Everyone wants to duplicate the success of the young adult phenomenon “The Hunger Games.” And who could blame them? That series of films, so far, is a standout film series surely made to stand the test of time. “The Maze Runner,” adapted from the book of the same name, tries its hardest to capture the same dystopian feel with a more male-centric story about boys and young men trapped within the confines of a gigantic maze. It’s sort of “Lord of the Flies” meets “TheHunger Games” with a bit of “Lost” thrown in for good measure. Is it as good as “The Hunger Games?” No, but why should it be? It feels miles ahead of all other teen centric garbage flooding the multiplexes. It’s thrilling, action-packed, features impressive performances from its young cast, and gives us an undeniably fascinating premise.
Thomas, (played by Teen Wolf’s Dylan O’Brien) who can’t even remember his own name at first, appears in the Glade, a grassy area that’s surrounded by gigantic walls. There are only other teen boys, wearing mostly tattered clothing. No one knows why they’re there, how they got there, or what exactly is going on, except that there are creatures beyond the walls that hang out in the maze that surround the relatively safe central Glade area. He meets some of the other teen boys, one of which is Alby (Aml Ameen) who appears to be the leader of the group. Gally (Will Poulter) also appears to be somewhat in charge but is way more antagonistic. Thomas also meets the most recent addition to the Glade, besides himself, Chuck (Blake Cooper). He also meets the mysterious Minho (Ki Hong Lee) who is a runner. The walls open up in the morning and the runners enter the maze to attempt to find a way out. Every kid seems to have a place within this small group but only certain people are responsible for finding a way out or finding out why they’ve been put there.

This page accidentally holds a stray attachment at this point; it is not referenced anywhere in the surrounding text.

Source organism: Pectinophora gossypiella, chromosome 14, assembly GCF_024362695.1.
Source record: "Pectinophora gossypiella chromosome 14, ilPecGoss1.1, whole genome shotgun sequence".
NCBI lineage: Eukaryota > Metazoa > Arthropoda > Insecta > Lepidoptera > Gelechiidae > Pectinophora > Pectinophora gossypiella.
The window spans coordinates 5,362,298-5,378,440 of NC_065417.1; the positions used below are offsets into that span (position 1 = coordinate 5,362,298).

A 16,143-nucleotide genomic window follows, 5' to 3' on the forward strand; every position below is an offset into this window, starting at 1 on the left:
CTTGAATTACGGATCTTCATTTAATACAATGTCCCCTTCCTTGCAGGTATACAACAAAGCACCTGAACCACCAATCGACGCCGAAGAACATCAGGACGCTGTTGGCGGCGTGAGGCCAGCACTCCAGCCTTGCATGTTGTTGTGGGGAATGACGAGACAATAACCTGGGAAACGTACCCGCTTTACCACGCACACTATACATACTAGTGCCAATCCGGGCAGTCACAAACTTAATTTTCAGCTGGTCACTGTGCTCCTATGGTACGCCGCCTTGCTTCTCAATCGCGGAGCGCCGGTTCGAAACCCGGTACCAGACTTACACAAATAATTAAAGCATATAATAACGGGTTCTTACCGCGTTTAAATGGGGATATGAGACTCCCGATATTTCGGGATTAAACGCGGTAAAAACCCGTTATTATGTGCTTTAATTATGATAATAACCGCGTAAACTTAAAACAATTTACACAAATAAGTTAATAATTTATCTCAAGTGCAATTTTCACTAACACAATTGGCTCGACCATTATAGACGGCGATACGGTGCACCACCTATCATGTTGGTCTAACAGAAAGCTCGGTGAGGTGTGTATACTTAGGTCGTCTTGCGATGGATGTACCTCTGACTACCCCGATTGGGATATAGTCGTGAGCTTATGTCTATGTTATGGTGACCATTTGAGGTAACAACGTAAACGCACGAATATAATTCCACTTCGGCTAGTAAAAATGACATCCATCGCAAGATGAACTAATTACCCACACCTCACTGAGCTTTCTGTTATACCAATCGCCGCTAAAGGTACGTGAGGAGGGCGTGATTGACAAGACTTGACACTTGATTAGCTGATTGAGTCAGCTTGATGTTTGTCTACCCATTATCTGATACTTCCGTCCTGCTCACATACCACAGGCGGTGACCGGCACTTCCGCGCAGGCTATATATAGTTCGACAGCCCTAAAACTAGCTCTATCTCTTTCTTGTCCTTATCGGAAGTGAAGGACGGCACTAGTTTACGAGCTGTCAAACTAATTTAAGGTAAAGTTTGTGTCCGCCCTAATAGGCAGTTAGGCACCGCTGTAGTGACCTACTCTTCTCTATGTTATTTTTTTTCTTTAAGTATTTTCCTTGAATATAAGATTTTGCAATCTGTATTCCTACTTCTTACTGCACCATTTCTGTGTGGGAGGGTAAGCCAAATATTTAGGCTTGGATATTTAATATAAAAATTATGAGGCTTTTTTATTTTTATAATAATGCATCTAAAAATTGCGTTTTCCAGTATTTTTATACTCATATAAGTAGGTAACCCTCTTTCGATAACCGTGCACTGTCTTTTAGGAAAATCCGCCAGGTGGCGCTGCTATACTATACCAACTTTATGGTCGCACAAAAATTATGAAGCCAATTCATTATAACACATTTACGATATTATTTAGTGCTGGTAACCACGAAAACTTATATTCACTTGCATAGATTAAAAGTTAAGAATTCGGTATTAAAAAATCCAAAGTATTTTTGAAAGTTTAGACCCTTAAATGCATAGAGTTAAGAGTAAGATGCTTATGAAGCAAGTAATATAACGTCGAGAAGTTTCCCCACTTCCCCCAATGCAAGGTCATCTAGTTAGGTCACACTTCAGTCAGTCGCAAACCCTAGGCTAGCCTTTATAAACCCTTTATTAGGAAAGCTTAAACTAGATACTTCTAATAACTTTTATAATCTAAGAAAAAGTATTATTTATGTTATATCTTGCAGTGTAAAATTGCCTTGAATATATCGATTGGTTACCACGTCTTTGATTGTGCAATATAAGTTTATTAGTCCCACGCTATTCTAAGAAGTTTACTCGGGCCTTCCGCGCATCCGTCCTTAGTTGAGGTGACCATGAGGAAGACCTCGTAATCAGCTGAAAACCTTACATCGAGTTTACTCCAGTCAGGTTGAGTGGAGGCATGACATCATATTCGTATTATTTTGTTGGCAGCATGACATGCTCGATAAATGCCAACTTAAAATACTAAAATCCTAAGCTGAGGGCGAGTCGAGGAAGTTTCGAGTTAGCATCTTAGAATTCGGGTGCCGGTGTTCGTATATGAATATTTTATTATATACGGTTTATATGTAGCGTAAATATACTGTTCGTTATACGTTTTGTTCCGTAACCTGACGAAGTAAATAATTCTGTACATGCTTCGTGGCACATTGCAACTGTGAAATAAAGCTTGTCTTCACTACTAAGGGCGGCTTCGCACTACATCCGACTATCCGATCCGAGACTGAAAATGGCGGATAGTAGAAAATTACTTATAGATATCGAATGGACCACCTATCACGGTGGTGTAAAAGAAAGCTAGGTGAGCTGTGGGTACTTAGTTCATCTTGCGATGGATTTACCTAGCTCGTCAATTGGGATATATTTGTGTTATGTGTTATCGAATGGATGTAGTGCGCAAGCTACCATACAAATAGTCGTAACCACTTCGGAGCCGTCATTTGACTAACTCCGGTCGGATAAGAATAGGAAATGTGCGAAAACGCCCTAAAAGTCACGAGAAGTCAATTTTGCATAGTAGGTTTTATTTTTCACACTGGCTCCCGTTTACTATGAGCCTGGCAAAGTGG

It’s a simply fascinating premise that grips the viewer instantly. There are many questions as the film progresses the film uses Thomas for us identify with. He knows as much as we do. O’Brien is certainly charming in his first major lead role and I can easily expect great things from him in the future. The film has an appropriately dark look and tone as many of these young adult adaptations involve depressing post-apocalyptic societies. This film is refreshingly void of any sort of love story. There’s just no time for love even when a girl named Theresa (Kaya Scodelario) is mysteriously sent to live with the boys. Director Wes Ball, making his feature film debut, injects a strong sense of mystery to the proceedings, as the script slowly reveals more and more information. He also unleashes some pretty intense moments which certainly help ramp up the suspense. The creatures, who the boys call Grievers, are appropriately scary and the visual effects are pretty well down for a modestly budgeted movie. I really liked the overall feel, tone, and look of the entire story-driven movie.
You really do get a sense that author James Dasher was heavily influence by the novels “Lord of the Flies” and “Ender’s Game.” I didn't enjoy the “Ender’s Game” film as I never felt invested in the story but here I was in it every step of the way. The ending may leave some people with more questions than answers but it sets up what is sure to be a truly fascinating series of films. For once, I can’t wait to finish reading the book and learn even more about this captivating world. GRADE: A-
Trailer for The Maze Runner on TrailerAddict.